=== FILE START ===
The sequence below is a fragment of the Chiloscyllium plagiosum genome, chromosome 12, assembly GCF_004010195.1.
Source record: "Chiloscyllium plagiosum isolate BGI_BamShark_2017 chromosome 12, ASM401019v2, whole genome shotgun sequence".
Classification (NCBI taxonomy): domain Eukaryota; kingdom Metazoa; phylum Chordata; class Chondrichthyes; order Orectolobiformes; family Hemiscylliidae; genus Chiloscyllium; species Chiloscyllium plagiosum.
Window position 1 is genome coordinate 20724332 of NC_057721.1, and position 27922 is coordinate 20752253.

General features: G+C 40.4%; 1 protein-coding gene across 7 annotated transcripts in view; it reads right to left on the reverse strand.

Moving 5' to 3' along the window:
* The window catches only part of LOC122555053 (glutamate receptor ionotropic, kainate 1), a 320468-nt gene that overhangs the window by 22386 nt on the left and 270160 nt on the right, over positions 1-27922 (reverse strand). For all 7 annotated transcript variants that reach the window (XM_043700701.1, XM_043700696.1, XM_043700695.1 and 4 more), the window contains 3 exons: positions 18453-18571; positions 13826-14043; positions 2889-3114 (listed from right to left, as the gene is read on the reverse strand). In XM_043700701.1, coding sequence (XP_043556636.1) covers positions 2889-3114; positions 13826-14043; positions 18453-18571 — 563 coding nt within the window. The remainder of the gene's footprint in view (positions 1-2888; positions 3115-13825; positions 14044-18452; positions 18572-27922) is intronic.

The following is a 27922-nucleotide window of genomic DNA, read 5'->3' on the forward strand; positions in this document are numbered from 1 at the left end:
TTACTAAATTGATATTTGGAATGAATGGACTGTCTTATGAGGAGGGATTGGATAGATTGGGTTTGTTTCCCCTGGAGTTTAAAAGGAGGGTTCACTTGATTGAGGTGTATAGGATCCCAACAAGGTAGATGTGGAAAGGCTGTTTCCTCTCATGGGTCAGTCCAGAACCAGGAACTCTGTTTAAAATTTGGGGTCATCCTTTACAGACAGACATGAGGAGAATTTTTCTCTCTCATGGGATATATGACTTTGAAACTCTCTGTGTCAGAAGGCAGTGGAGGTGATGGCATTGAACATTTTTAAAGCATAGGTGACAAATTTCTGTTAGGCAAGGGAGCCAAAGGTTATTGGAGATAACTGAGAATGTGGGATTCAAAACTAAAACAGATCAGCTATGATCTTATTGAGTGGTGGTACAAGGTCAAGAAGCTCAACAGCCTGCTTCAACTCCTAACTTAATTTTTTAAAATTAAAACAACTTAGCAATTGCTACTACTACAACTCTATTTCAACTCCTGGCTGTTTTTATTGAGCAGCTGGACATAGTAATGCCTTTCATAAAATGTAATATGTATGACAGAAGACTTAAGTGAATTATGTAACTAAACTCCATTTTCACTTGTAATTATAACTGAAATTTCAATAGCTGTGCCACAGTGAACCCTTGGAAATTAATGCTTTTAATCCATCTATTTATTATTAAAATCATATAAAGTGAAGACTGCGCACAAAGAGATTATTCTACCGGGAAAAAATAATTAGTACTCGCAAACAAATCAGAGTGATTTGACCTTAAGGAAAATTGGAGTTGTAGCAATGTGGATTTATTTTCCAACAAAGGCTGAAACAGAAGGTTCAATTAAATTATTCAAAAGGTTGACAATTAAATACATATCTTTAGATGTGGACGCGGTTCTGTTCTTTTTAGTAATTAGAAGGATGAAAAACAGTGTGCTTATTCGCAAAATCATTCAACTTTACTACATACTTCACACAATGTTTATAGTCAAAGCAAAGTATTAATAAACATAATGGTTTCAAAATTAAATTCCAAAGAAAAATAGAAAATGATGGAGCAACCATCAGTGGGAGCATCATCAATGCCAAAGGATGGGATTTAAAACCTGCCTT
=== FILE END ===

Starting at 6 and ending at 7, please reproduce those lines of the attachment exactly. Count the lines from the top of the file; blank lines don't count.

Moving 5' to 3' along the window:
* The window catches only part of LOC122555053 (glutamate receptor ionotropic, kainate 1), a 320468-nt gene that overhangs the window by 22386 nt on the left and 270160 nt on the right, over positions 1-27922 (reverse strand). For all 7 annotated transcript variants that reach the window (XM_043700701.1, XM_043700696.1, XM_043700695.1 and 4 more), the window contains 3 exons: positions 18453-18571; positions 13826-14043; positions 2889-3114 (listed from right to left, as the gene is read on the reverse strand). In XM_043700701.1, coding sequence (XP_043556636.1) covers positions 2889-3114; positions 13826-14043; positions 18453-18571 — 563 coding nt within the window. The remainder of the gene's footprint in view (positions 1-2888; positions 3115-13825; positions 14044-18452; positions 18572-27922) is intronic.